Someone that specializes in Norcold refrigerators might not be as swamped as a dealership that has to cover everything but a motorized chassis. Finding a good service center that has RVIA-certified technicians can provide an alternative to waiting weeks to get into one of the big shops.
Educate Yourself on the Operation and Troubleshooting
Lots of people these days are flocking to the RV lifestyle with little to no experience with RVs and their operation. While we love to see so many people interested in the RV lifestyle, many find that there’s a steep learning curve when it comes to things like using 12-volt DC systems, 120-volt AC, propane, and more.
Coachnet, a leading roadside assistance company with a 24-hour hotline states that 50% of their calls come from RV owners that aren’t familiar with how the system works. Operators spend 20-30 minutes with these owners walking them through an orientation just to figure out if it was a switch, valve, or something they did or did not do that caused the issue. Items like checking voltage and proper wiring at the campground source is very important.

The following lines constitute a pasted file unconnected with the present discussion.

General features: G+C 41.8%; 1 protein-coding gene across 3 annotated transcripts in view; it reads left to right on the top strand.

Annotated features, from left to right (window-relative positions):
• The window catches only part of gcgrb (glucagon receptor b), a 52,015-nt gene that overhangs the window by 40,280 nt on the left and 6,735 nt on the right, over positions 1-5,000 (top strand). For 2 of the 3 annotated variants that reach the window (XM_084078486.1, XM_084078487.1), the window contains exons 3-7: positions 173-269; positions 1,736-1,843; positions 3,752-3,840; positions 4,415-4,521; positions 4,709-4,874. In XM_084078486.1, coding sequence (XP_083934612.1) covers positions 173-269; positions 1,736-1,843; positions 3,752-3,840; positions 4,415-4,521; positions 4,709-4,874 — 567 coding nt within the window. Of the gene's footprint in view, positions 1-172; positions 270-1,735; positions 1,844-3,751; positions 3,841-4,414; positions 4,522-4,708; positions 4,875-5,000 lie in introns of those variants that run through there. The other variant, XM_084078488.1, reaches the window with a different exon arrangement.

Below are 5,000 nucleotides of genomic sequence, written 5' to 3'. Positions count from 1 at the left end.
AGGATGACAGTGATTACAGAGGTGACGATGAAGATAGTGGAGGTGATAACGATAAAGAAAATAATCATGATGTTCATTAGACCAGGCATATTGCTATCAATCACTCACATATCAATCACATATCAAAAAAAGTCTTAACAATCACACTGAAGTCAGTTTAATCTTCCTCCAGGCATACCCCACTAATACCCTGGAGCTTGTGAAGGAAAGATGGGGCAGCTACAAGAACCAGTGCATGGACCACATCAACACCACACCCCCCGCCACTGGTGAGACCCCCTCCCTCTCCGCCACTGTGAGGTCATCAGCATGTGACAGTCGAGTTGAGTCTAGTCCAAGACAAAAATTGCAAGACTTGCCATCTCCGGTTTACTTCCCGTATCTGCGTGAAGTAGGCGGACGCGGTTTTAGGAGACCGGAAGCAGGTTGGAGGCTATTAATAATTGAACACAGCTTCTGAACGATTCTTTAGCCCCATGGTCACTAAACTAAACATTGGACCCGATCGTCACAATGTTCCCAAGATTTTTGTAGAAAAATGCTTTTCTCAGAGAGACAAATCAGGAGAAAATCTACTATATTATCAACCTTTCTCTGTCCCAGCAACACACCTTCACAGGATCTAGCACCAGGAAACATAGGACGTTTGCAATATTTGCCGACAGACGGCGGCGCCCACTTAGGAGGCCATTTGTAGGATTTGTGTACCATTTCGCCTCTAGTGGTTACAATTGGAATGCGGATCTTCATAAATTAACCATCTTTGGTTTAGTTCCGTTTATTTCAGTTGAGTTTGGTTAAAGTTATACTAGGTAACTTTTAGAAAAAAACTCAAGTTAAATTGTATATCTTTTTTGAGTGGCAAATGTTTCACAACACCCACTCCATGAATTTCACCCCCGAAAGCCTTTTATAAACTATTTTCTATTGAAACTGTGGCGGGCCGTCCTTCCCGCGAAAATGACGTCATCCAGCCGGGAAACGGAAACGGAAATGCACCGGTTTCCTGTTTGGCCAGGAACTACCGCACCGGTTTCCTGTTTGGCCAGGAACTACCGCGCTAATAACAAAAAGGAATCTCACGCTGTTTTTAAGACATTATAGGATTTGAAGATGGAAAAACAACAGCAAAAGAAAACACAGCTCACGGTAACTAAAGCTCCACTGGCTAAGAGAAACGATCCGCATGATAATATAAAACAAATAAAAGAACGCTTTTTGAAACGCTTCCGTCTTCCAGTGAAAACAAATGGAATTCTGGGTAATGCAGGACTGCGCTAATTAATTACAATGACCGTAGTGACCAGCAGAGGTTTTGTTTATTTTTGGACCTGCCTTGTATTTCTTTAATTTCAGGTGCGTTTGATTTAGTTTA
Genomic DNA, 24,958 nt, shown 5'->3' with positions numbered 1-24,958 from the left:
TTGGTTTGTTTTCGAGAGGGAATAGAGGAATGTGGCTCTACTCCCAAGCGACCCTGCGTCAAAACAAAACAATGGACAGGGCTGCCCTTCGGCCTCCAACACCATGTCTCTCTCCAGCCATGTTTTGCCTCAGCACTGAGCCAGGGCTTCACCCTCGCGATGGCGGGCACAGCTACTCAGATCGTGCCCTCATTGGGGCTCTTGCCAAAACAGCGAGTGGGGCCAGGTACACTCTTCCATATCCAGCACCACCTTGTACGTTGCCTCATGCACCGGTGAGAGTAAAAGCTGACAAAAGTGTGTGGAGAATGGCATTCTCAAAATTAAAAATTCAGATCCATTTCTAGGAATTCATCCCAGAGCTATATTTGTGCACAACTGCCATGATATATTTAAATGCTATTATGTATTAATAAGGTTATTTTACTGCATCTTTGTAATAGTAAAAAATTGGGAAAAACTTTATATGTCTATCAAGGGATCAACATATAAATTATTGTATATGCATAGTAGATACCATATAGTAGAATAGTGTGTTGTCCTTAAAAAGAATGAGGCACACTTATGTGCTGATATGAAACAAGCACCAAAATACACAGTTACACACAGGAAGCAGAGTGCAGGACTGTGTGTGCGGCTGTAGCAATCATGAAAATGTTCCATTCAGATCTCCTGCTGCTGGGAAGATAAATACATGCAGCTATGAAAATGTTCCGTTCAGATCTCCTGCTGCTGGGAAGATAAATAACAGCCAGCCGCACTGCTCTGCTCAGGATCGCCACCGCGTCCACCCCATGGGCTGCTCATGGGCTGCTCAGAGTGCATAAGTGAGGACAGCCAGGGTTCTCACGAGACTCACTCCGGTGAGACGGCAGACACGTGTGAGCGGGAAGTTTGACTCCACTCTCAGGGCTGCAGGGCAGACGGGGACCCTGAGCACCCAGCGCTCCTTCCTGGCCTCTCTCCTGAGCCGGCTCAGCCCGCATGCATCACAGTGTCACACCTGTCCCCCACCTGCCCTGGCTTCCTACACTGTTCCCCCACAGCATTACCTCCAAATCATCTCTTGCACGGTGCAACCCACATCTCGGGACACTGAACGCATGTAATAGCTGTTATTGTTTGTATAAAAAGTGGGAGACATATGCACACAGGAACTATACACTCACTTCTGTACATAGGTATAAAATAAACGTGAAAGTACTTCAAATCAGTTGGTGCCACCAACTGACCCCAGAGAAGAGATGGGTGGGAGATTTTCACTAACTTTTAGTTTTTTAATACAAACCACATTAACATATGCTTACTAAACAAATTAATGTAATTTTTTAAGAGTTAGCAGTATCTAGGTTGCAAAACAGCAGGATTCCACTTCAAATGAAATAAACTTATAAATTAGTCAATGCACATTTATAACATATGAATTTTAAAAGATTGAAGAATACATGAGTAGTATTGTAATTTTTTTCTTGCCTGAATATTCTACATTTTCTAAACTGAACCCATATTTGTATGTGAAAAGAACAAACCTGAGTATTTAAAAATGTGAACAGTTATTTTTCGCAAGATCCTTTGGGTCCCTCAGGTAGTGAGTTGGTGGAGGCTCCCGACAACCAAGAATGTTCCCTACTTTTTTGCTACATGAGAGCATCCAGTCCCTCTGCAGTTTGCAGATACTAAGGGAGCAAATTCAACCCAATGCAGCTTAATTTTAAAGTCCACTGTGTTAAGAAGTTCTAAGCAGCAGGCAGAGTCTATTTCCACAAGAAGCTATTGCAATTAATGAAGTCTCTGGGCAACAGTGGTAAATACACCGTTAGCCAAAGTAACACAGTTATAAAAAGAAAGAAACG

Understanding how the slide mechanisms work is one of the top technical calls of any RV brand, especially smaller electric motor-driven slides like Schwintek. Units should be level and secure before extending or retracting the rooms; otherwise there could be twisting that causes resistance and failure. Schwintek motors need to be synchronized by leaving the switch on until it shuts off—very few operators do this!
Other operations such as the refrigerator, air conditioner, and 12-volt deep cycle batteries all have specific procedures, unlike just flipping a switch in your home. The better educated you are on these operations, the less likely you will be to have breakdowns.